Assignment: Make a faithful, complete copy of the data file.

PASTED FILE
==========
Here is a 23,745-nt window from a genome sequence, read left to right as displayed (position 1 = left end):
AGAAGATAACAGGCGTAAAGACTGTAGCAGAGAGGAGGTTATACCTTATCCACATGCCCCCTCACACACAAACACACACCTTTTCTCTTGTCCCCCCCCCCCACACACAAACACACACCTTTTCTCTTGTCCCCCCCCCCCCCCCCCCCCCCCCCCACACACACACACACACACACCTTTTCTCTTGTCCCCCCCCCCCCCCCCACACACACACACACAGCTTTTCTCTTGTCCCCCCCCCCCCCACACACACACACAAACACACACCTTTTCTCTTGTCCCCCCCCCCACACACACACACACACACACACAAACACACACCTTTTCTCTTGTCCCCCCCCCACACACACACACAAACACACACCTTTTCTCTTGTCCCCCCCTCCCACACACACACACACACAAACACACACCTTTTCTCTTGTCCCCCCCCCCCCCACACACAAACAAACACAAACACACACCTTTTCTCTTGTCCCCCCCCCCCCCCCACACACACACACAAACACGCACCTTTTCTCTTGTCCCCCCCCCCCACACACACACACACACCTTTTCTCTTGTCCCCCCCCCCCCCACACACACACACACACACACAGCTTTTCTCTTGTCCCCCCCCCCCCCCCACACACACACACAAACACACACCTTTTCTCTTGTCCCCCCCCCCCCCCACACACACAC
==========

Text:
Here is a 23,745-nt window from a genome sequence, read left to right as displayed (position 1 = left end):
AGAAGATAACAGGCGTAAAGACTGTAGCAGAGAGGAGGTTATACCTTATCCACATGCCCCCTCACACACAAACACACACCTTTTCTCTTGTCCCCCCCCCCCACACACAAACACACACCTTTTCTCTTGTCCCCCCCCCCCCCCCCCCCCCCCCCCACACACACACACACACACACCTTTTCTCTTGTCCCCCCCCCCCCCCCCACACACACACACACAGCTTTTCTCTTGTCCCCCCCCCCCCCACACACACACACAAACACACACCTTTTCTCTTGTCCCCCCCCCCACACACACACACACACACACACAAACACACACCTTTTCTCTTGTCCCCCCCCCACACACACACACAAACACACACCTTTTCTCTTGTCCCCCCCTCCCACACACACACACACACAAACACACACCTTTTCTCTTGTCCCCCCCCCCCCCACACACAAACAAACACAAACACACACCTTTTCTCTTGTCCCCCCCCCCCCCCCACACACACACACAAACACGCACCTTTTCTCTTGTCCCCCCCCCCCACACACACACACACACCTTTTCTCTTGTCCCCCCCCCCCCCACACACACACACACACACACAGCTTTTCTCTTGTCCCCCCCCCCCCCCCACACACACACACAAACACACACCTTTTCTCTTGTCCCCCCCCCCCCCCACACACACAC